Dealing with personal health problems can be very stressful, especially when your performance at your job is at stake. The Family and Medical Leave Act (FMLA) is a federal law that grants certain employees up to 12 work-weeks’ worth of unpaid leaves every year without the employees having to worry about losing their jobs.
The Family and Medical Leave Act (FMLA) is a federal law that grants certain employees up to 12 work-weeks’ worth of unpaid leaves every year without the employees having to worry about losing their jobs. Click To Tweet
Everything about the FMLA is a little complicated, as even the most qualified HR managers fear making decisions at the workplace that could put them at the risk of violating the FMLA.
Can Employees Be Laid Off During FMLA Leaves?
Contrary to popular belief, it is not illegal for employers to lay off employees during their FMLA leaves. However, this is only permitted under certain conditions.
In essence, a company is allowed to lay off an employee as long as they would have made the same decision had the employee not used their FMLA.
The following are some factors that allow an employer to lay off an employee during their FMLA leave:
- An employer is allowed to lay off an employee due to reasons that are not influenced by the fact that the employee took leaves under the FMLA. “If an employee is laid off during the period of FMLA leave, the employer must be able to show that the employee would not have been employed at the time of reinstatement,” notes the Dept. of Labor.
- An employer can lay off an employee that is salaried and falls under 10% of the highest paid individuals within a 75 miles radius; given that the employer has evidence suggesting that their operations are suffering due to prevalent economic conditions.
There still remains plenty of confusion surrounding the circumstances that make an employee eligible to take FMLA leaves. Whether you are a manager in search of answers pertaining to the FMLA, or an employee desperately in need of understanding how the FMLA applies to you, we suggest that you look into an OSHA Training Course pertaining to workforce compliance.
Few More Things You Need To Know About the FMLA
- The Length of Leaves Under FMLA
Under the FMLA, employees are allowed to have 12 weeks of leave during a 12-month tenure. All of the leaves are unpaid and can cover emergencies such as the need for the employee to care for an ill family member.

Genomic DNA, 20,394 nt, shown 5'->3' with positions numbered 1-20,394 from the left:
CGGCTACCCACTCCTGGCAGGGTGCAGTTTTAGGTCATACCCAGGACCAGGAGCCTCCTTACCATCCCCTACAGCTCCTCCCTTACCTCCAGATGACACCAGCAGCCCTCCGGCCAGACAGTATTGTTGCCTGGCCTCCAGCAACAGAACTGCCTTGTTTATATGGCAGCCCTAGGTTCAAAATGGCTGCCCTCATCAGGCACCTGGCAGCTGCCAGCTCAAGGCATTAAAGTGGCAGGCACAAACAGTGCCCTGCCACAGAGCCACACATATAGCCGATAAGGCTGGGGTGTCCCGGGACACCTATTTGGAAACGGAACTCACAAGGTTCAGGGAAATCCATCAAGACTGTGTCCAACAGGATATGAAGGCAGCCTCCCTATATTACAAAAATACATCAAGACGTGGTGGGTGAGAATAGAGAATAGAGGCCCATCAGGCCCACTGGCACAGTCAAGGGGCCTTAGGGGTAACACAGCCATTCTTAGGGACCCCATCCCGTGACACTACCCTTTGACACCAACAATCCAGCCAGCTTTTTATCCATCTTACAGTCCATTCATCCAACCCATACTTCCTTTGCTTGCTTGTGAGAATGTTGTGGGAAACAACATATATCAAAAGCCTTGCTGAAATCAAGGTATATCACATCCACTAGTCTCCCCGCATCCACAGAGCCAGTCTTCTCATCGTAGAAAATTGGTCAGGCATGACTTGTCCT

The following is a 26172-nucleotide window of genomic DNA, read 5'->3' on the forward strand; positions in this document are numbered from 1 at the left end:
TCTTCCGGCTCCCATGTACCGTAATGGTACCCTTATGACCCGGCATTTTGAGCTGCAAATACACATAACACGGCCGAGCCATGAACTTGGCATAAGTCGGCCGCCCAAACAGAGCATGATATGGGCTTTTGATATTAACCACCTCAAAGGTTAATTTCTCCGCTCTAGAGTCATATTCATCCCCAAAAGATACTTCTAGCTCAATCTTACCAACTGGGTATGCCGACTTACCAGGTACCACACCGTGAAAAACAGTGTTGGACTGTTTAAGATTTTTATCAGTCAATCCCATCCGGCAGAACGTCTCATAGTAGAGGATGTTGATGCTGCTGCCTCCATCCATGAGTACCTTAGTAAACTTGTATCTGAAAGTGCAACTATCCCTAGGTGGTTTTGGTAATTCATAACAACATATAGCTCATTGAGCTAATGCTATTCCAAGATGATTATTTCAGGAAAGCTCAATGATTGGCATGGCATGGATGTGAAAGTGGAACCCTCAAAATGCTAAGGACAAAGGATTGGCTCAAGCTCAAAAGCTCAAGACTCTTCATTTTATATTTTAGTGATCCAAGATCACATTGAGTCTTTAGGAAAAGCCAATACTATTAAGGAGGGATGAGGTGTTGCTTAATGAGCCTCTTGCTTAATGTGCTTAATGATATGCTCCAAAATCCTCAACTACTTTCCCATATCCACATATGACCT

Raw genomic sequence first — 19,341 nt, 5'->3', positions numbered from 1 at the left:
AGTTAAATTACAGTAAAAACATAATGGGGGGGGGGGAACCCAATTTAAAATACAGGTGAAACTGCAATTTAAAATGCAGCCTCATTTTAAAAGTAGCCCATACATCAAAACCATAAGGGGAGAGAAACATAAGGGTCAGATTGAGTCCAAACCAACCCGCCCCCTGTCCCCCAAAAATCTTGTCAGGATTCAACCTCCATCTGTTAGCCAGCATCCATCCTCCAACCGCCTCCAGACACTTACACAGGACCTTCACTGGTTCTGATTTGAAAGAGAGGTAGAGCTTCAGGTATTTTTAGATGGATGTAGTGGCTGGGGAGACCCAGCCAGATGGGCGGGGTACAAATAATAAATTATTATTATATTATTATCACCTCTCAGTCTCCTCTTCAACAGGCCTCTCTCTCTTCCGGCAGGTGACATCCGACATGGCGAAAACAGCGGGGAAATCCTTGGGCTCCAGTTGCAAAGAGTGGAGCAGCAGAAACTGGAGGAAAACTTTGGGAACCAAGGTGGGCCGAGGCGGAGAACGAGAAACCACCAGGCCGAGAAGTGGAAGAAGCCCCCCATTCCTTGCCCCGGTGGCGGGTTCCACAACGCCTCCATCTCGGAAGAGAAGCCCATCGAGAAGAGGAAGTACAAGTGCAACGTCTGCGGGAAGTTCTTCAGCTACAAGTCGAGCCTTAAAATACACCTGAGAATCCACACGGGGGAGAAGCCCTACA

- Only Certain Circumstances Make An Employee Eligible for FMLA
While some employees would prefer being able to take leaves under the FMLA for any family-health related crisis, the act particularly deals in the following situations:
- Serious health condition of self or a family member
- Reasons covering the care for a covered service member or pertaining to certain military deployments
- The birth of a child and the period required to properly bond and care for the child
- Placement of a child with the employee for purposes of adoption or foster care
- Not All Employers Are Required To Comply With FMLA
Not all employers are required to be covered under the FMLA. Employers that have held 50 or more employees for a period of more than 20 weeks in the current or the previous year are required to comply with the FMLA.
- Not All Employees Are Eligible For FMLA
For employees that have only worked with the company for less than a year and fewer than 1,250 hours in particular, employers are not required to grant those leaves under the FMLA.
- An Employer Has The Right To Demand Proof
While the FMLA doesn’t require employees to present a proof of their reason for the leave, employers are granted the right to ask for medical certification from a qualified health care provider. It is important for employers to note, a request for certified proof should not be made any later than five days from the time that an employee submits a request for the leave.
- Employers Can Change Your Job Role Upon Return
The FMLA binds employers to reinstate the job of every employee that seeks days off under the FMLA. However, the FMLA doesn’t restrict employers from changing the job roles and duties of employees. The DOL notes , “Upon return from FMLA leave, an employee must be restored to his or her original job or to an equivalent job with equivalent pay, benefits, and other terms and conditions of employment.”
The FMLA, along with other regulations that govern workforce compliance and safety procedures, are often very difficult to determine. OSHA outreach programs such as online safety courses can help you access the information you need to make the right decisions as an employer or an employee.